An Irish Mystery

Photograph of North Family Headstone at Moira Parish Church, County Down

The office recently received a lovely email from a lady in Moira, County Down. It concerned a monumental inscription in the churchyard of the parish church (Church Of Ireland). On it was a reference to W.J. North, vicar in Staurbridge, England. I knew St Thomas’ had not had a vicar with this name. So who was he? Ever the sleuth, I started to research and found this very interesting character, and his wife.

W.J. North was William John North, born in Rathfriland, Co. Down on the 24th May 1880. His father, a school attendance officer was (Thomas) John and his mother, Jane (nee Mcchesney). He was one of 8 children, two boys of whom died before 1900. I was unable to find anything about him in Irish records. I found him in Sussex during WW1, at a camp and hutments working for the YMCA. It must have been here he met his wife Ethel Mary (May) Nuttall and they married, quite grandly, in All Saints Crowborough in February 1916.

The next thing I found was him as a curate at St Mary’s, Old Swinford where he was very popular as, when he went on to become vicar of St John’s Stourbridge in 1924, the comments were that he would be greatly missed. He kept up his association with St Mary’s after becoming vicar at St John’s (where he was inducted by the Archdeacon of Dudley on 14th November).

In 1936 he lost his wife, Ethel who was buried in St Mary’s churchyard after a funeral at St John’s where Canon Newland, vicar of St Thomas’, assisted. At the request of her bereaved husband, The Londonderry Air was played at the service. She was very popular in both parishes. A newspaper article stated W.J. North continued as vicar of St John’s until 1943 when he retired due to ill-health. He went to live in Wolverhampton with his housekeeper, Kate Harris who received a legacy from his estate to the value of £500 for looking after him in illness. He died on 14th September 1944 however the location of his burial is uncertain – further research required!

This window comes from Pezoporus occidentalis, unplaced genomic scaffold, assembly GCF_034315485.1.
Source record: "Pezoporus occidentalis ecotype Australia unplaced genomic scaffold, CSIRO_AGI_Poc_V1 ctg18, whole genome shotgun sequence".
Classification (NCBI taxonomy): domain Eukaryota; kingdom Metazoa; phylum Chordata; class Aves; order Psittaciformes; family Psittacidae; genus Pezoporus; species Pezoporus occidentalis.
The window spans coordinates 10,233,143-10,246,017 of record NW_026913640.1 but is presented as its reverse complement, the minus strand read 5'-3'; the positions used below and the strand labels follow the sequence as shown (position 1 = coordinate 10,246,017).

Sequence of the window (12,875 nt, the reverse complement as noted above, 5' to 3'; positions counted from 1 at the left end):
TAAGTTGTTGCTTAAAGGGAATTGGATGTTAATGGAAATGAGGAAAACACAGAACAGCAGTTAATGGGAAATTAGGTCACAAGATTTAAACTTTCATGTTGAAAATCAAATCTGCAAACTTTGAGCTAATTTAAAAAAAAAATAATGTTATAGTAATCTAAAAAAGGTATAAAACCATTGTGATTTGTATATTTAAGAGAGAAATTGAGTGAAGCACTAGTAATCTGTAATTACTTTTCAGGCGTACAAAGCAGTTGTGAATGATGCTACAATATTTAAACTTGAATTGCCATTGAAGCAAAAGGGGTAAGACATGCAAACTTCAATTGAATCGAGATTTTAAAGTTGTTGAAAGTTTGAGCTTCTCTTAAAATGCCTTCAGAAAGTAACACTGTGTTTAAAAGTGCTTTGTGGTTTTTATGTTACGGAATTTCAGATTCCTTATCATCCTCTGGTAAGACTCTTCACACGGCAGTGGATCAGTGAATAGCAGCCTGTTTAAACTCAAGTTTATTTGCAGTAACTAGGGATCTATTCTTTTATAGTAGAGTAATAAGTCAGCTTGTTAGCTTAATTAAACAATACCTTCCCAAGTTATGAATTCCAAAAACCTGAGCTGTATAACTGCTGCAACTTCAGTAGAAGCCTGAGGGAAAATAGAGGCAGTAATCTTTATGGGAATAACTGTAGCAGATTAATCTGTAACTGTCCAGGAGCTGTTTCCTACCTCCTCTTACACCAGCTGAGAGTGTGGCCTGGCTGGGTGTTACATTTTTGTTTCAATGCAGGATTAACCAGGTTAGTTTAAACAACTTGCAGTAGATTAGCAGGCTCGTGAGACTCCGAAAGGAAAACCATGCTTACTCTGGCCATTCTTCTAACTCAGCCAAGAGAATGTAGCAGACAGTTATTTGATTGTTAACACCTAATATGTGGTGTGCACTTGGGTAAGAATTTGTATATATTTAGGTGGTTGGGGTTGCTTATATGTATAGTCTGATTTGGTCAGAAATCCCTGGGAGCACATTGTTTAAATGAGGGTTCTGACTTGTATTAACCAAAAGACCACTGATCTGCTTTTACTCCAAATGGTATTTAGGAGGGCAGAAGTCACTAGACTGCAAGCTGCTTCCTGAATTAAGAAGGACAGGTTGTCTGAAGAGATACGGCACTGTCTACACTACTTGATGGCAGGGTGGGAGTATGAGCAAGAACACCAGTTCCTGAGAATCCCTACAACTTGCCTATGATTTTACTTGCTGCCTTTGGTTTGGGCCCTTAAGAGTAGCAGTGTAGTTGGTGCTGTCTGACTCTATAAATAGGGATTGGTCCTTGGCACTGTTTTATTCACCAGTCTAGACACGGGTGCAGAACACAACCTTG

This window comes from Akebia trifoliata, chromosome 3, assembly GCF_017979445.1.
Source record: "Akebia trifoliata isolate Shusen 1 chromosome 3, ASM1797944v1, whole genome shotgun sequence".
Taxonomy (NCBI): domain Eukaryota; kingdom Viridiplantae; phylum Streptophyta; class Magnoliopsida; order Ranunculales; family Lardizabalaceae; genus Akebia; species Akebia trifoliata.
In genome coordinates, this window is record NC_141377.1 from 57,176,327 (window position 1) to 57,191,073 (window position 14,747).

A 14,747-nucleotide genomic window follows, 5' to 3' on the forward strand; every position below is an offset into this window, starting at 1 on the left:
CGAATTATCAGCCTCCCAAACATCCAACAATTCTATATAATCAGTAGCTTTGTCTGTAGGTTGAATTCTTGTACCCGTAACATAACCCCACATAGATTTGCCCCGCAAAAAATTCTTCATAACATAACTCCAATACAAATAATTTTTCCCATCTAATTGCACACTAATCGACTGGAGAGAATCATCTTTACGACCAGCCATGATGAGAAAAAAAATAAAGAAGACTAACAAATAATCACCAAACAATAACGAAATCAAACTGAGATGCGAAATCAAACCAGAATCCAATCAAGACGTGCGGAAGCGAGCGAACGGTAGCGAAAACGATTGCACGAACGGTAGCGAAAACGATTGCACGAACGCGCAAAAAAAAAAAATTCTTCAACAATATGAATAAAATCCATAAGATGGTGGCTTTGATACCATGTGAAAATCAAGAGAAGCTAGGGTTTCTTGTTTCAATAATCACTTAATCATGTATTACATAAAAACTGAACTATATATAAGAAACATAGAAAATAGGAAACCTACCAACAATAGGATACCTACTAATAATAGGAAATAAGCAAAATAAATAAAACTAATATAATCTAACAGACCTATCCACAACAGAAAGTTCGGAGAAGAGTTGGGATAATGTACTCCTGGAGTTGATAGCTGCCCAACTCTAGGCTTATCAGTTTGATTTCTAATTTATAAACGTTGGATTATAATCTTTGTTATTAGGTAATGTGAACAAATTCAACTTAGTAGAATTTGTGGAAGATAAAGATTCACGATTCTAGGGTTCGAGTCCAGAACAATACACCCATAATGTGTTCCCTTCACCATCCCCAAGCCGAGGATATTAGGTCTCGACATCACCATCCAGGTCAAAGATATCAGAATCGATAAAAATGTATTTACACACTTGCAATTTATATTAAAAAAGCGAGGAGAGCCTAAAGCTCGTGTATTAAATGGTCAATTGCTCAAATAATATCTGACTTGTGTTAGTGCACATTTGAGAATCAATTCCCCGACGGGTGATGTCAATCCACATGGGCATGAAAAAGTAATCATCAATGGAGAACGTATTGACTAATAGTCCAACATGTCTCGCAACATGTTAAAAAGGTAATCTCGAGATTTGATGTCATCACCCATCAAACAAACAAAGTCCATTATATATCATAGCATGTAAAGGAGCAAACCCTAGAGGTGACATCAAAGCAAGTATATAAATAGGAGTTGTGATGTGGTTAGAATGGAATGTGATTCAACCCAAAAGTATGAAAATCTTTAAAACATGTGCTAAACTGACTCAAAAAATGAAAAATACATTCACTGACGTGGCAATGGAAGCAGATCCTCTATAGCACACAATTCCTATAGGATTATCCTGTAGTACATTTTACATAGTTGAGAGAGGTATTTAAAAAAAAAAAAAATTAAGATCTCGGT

It is interesting that Canon Newland of St. Thomas’ is mentioned – they must have been good friends. I found an article in Kinematograph Weekly from 19th September 1940 where they joined together to complain about a concert in the Odeon, High Street, Stourbridge on a Sunday during church hours:

Photograph of Stourbridge Odeon 1940
CCL Attribution Mike Blakemore (cinematreasures.org)

When Canon M S Newland, vicar of St Thomas’ Church, Stourbridge protested against a concert being held at the Odeon, Stourbridge on Sunday September 8th during church hours, manager Jack Rolls suggested that he should conduct a short service during an interval in the programme. He pointed out that it was impossible to cancel the concert at a few hours’ notice. Accordingly, Canon Newland accompanied by the Rev. W.J. North, vicar of St John’s in which that Odeon is situated, conducted a short service from the stage.

Jack Rolls was a singing organist on the Odeon circuit, playing theatre organs around the country. The Odeon, Stourbridge was a beautiful building, as the picture shows, and it was sad to see it demolished to make way for a Wilkinsons store.

Caroline

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